Flood Resiliency Program funding used to purchase new Mobile Command Vehicle
This week, the Calgary Police Service will begin deploying a new Mobile Command Vehicle (MCV) which was made possible through Flood Resiliency Program funding approved by Calgary City Council in 2014.
This two-year initiative was identified as a critical need following the 2013 southern Alberta flood, when parts of Calgary were devastated by a deluge of water, and a mobile support vehicle was deemed essential in similar disasters. While $1.3 million was earmarked for the MCV, the Service came in well under budget at $900,000.
The monies were identified through The City of Calgary’s Flood Recovery Task Force, which identified areas of need across the city. The necessity for a MCV was classified as a community priority, based on its ability to provide command and logistic support at a disaster site.
In spring 2015, the Service posted a request for proposal for a MCV that would suit its specific needs. Several months later, MBF Industries of Florida was selected and a team of seven CPS members assisted with custom building the vehicle.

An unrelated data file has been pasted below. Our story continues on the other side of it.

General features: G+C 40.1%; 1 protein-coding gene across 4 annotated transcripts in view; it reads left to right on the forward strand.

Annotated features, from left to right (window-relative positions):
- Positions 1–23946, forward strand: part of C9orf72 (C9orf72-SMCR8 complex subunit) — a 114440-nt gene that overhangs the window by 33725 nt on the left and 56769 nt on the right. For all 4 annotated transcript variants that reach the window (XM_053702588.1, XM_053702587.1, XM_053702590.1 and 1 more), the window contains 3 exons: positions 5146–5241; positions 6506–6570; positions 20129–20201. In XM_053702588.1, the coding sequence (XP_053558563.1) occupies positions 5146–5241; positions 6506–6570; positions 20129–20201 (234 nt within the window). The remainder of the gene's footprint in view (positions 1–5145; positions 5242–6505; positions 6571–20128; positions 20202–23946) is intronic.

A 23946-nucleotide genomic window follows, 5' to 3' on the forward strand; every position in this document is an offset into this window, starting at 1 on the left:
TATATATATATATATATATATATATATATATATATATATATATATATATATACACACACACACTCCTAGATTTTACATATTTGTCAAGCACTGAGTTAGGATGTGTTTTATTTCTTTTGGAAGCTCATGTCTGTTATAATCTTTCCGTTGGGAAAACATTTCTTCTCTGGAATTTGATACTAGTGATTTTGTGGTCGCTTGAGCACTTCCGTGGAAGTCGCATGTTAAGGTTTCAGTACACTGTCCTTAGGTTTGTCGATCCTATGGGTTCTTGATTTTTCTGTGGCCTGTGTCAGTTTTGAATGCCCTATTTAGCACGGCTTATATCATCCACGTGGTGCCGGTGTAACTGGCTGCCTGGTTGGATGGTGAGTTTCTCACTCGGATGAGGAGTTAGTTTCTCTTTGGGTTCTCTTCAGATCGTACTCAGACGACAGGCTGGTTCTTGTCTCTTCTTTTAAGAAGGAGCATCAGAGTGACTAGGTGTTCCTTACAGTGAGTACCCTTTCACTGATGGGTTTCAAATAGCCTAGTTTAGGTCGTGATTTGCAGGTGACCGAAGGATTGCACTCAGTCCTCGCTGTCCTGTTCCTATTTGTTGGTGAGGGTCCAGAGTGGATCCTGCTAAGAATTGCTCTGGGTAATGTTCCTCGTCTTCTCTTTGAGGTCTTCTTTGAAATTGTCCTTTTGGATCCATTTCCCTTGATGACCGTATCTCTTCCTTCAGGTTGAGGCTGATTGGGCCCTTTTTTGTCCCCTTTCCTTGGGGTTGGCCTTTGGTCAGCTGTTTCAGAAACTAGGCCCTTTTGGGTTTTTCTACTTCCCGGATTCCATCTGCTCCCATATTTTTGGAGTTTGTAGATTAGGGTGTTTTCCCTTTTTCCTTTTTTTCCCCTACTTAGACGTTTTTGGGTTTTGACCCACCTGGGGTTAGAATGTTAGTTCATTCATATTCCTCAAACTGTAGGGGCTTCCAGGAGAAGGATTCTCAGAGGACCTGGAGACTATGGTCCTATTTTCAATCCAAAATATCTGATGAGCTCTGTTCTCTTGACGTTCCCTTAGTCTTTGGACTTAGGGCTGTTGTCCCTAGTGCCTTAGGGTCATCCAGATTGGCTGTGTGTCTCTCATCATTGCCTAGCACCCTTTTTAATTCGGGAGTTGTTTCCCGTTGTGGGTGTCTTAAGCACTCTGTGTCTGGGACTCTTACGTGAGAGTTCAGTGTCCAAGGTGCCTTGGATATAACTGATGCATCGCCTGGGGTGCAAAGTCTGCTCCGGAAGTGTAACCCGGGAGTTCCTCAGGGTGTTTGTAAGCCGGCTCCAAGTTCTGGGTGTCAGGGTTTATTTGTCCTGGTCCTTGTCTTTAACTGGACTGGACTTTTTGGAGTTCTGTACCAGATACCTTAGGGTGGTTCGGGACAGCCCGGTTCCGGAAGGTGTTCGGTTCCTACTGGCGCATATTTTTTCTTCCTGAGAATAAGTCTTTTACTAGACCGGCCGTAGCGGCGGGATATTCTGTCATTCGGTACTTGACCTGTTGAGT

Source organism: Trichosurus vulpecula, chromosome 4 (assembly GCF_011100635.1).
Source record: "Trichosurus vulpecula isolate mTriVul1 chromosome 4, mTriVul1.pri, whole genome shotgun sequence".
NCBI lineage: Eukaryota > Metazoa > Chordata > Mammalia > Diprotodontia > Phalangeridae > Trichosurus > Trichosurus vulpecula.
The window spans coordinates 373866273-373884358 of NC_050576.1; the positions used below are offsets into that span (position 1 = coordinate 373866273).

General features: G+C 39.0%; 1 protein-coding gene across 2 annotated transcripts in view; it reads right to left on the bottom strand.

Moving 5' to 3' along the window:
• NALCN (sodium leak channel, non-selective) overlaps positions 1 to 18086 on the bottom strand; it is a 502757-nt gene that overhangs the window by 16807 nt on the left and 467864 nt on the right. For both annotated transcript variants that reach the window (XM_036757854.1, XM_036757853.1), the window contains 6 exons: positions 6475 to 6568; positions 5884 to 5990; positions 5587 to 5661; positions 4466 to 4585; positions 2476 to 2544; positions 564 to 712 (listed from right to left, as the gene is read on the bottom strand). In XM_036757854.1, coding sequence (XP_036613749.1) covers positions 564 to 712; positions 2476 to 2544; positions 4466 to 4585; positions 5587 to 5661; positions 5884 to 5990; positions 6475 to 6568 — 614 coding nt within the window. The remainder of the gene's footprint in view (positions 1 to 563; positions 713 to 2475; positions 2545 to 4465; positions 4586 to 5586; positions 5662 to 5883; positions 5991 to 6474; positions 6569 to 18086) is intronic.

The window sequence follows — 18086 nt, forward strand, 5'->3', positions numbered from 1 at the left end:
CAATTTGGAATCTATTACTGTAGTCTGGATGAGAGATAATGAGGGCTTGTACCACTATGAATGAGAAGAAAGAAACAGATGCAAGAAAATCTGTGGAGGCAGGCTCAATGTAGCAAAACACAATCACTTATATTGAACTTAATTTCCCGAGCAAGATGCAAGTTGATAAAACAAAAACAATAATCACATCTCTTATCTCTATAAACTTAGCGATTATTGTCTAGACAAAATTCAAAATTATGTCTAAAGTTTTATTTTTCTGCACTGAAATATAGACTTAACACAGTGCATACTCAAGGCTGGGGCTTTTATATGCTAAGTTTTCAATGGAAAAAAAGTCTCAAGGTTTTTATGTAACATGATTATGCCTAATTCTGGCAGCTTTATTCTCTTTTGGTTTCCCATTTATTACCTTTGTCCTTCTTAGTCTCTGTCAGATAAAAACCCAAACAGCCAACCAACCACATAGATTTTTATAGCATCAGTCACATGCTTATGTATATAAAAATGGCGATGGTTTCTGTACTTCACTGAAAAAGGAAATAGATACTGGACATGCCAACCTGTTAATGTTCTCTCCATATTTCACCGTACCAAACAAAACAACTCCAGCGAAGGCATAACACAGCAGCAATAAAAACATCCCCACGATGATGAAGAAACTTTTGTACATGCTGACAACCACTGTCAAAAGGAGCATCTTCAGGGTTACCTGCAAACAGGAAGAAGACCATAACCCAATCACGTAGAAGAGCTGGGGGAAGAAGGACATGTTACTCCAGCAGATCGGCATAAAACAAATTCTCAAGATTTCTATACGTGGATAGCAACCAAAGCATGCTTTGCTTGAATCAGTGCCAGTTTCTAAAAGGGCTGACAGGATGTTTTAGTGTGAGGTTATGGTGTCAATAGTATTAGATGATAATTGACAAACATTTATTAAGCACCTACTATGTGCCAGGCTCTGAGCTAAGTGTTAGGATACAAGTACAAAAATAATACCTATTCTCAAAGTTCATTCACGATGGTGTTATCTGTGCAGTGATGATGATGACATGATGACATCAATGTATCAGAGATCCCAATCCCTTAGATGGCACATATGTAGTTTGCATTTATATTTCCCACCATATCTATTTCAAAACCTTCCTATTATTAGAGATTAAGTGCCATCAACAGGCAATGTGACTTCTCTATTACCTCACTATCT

The vehicle required several unique specifications. It had to be multi-functional, capable of deploying in natural disasters and emergencies including floods and major fires, as well as large community gatherings and events, and it had to be fully functional for search and rescue situations. It also was designed to facilitate an incident command team in the event of prolonged, high-risk situations where space is required for police negotiators to operate if required.
The chassis is Freightliner and the body was custom designed by MBF and has a lifetime warranty. It has the technological capabilities to access existing CPS networks, as well as the HAWCS downlink. A unique characteristic of the vehicle includes its re-mountable body, which allows for the chassis to be replaced in the coming years due to wear and tear, ultimately extending the life of this critical investment.
The MCV will join the CPS fleet this week.
The MCV was one of approximately 50 projects identified following the 2013 flood to help bolster community resiliency to future disasters. Other projects included building resiliency components into infrastructure as it was replaced or repaired, restocking and augmenting pandemic supply kits, replacing personal protective equipment (PPE) for emergency responders and buying equipment such as generators, back-up phone systems and technology to support continuation of critical public services.